Gulf Coast Hurricane Tracker

A single source reference on tropical weather predictions. With a traditional focus on the upper Texas and Louisiana Gulf Coast we've maintained links to track all Atlantic Basin, Caribbean and eastern Pacific storm systems. We are now expanding our view to tropical storms throughout the world intending to be a comprehensive global storm tracking resource.

Monday, August 27, 2012

Tropical Storm Issac building strength; focusing on New Orleans

Tropical Storm Issac is still a tropical storm at the moment but is growing in strength and will likely be a hurricane during the night. Weather Underground is reporting sustained winds of 70 mph with some gusts reaching as high as 80 mph. Forward motion is currently at 10 mph and has been slowing. This will allow Issac to pull together and strengthen. Currently tropical storm force winds extend over 200 miles from the center of the storm. Issac is projected to grow to a category 2 hurricane with winds up to 100 mph.

Category 2 Hurricane Isaac projected to hit Louisiana coast south of New Orleans Tuesday afternoon: 4 p.m. update (Times-Picayune)
Tropical Storm Isaac is gaining strength over the warm waters of the Gulf of Mexico and is expected to reach Category 2 strength, with winds of 100 mph, as it hits the Louisiana coast at or just west of the mouth of the Mississippi River Tuesday afternoon. The forecast's slight nudge west of Isaac's track continues to put the more dangerous eastern side of the storm over the New Orleans area.

The entire New Orleans area remains under a hurricane warning. Forecasters with the Slidell office of the National Weather Service are predicting that tropical storm-force winds will be approaching central New Orleans by 4 a.m. Tuesday, with gusts approaching 82 mph as the center of the storm crosses Lake Pontchartrain on Wednesday at 7 a.m. Because of the long period of high winds, more than 24 hours, they warn of major electrical outages.

--snip--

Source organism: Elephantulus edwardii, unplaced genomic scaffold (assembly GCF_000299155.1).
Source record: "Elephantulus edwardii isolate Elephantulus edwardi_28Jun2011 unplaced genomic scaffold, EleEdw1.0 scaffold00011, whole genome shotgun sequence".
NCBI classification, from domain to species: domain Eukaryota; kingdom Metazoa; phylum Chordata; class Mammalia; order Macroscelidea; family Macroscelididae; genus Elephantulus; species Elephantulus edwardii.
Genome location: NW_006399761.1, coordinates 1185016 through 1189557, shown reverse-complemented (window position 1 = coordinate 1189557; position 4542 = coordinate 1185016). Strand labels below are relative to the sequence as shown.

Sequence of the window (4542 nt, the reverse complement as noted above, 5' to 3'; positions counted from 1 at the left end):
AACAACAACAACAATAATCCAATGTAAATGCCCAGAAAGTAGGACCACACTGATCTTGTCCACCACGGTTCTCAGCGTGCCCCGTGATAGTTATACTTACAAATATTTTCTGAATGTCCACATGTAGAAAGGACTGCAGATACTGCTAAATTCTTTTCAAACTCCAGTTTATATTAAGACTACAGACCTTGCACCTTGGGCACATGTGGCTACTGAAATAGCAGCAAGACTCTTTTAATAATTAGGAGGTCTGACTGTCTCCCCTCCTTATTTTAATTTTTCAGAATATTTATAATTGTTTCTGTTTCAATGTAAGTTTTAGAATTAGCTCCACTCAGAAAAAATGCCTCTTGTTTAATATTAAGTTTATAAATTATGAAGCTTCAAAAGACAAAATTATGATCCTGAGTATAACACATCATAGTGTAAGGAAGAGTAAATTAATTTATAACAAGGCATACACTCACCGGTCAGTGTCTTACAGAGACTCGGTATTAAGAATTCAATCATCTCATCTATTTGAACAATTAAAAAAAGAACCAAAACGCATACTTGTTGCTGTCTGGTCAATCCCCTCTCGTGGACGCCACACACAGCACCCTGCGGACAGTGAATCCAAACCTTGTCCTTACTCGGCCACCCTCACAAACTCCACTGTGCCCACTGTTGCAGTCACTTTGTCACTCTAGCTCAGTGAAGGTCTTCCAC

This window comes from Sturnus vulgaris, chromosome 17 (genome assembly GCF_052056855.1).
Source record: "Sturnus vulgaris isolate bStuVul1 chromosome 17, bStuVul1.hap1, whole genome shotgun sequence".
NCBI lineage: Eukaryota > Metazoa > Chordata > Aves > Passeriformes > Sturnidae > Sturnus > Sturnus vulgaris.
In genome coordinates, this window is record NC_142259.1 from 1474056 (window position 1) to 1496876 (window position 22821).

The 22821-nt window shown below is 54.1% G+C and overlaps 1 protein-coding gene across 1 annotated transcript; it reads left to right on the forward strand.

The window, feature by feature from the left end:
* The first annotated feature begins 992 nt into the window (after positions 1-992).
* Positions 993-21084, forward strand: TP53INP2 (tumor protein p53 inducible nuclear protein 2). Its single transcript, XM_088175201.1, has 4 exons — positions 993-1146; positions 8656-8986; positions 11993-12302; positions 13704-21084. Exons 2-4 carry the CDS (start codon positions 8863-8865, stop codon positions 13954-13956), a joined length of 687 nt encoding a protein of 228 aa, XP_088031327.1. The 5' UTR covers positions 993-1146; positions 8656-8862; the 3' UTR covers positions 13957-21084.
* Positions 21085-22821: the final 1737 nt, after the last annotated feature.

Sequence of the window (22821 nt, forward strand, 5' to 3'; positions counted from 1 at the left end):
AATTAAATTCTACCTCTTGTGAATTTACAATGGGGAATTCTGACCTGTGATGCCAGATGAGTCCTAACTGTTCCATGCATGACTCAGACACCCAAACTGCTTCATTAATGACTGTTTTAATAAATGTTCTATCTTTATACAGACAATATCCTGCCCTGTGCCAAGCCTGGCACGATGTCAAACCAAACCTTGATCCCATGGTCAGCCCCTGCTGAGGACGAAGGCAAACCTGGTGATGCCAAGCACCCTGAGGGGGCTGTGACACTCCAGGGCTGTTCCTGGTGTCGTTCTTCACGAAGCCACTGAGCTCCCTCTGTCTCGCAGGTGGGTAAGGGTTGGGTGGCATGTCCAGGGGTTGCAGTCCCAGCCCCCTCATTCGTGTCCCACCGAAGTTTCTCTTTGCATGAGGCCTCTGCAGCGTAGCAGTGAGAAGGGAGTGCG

"As Isaac comes ashore, it's going to be slowing down and somebody's going to get an awful lot of rain," said Hurricane Specialist Eric Blake, a native of Metairie, a 12-year veteran of the hurricane center. "The rain is right now approaching the mouth of the river and should strengthen overnight."

Isaac's unusually large size -- outer bands are dumping flooding rains on the east coast of Florida on Monday afternoon -- are believed to be one reason it has been slow to gain intensity, Blake said.
But that's changing, as seen by an increase in wind speed to 70 mph at 4 p.m., and another drop in its forward motion, to 12 mph, as it moves northwest toward the Louisiana coast from its present central Gulf of Mexico position 255 miles southeast of the Mississippi's mouth.
The storm appears to have a slight westward wobble in its track but all of the computer models are converging onto southeast Louisiana. This puts the dirty side of the storm over Mississippi and parts or all of New Orleans. It appears that the big threat from tis storm will be flooding from very heavy rain. Also the storm surge accompanying at Cat 2 storm as it makes landfall could be 6 - 12 feet along the Mississippi and Louisiana coasts.

Currently no mandatory evacuation is being ordered ahead of this storm, but anyone in the path of Issac should monitor its progress carefully and be prepared to evacuate or hunker down as recommended by the authorities.

Isaac Not Another Katrina, But Still Dangerous (AccuWeather)
While from a core meteorological standpoint Isaac will not be another Katrina in terms of intensity, it is still a dangerous storm.

Isaac is forecast by AccuWeather.com to make landfall as a hurricane in Louisiana and will bring the risk of storm surge flooding, inland flooding, damaging wind, tornadoes and beach erosion to part of the central Gulf Coast area.

According to AccuWeather.com Hurricane Expert Dan Kottlowski, "The angle at which Isaac could come ashore could still drive a substantial amount of water inland quickly over southeastern Louisiana and southern Mississippi."

As a result a relatively weaker storm (Category 1 or 2), when compared to Katrina (Category 3 at landfall in La./Miss.), could still pack a considerable punch.

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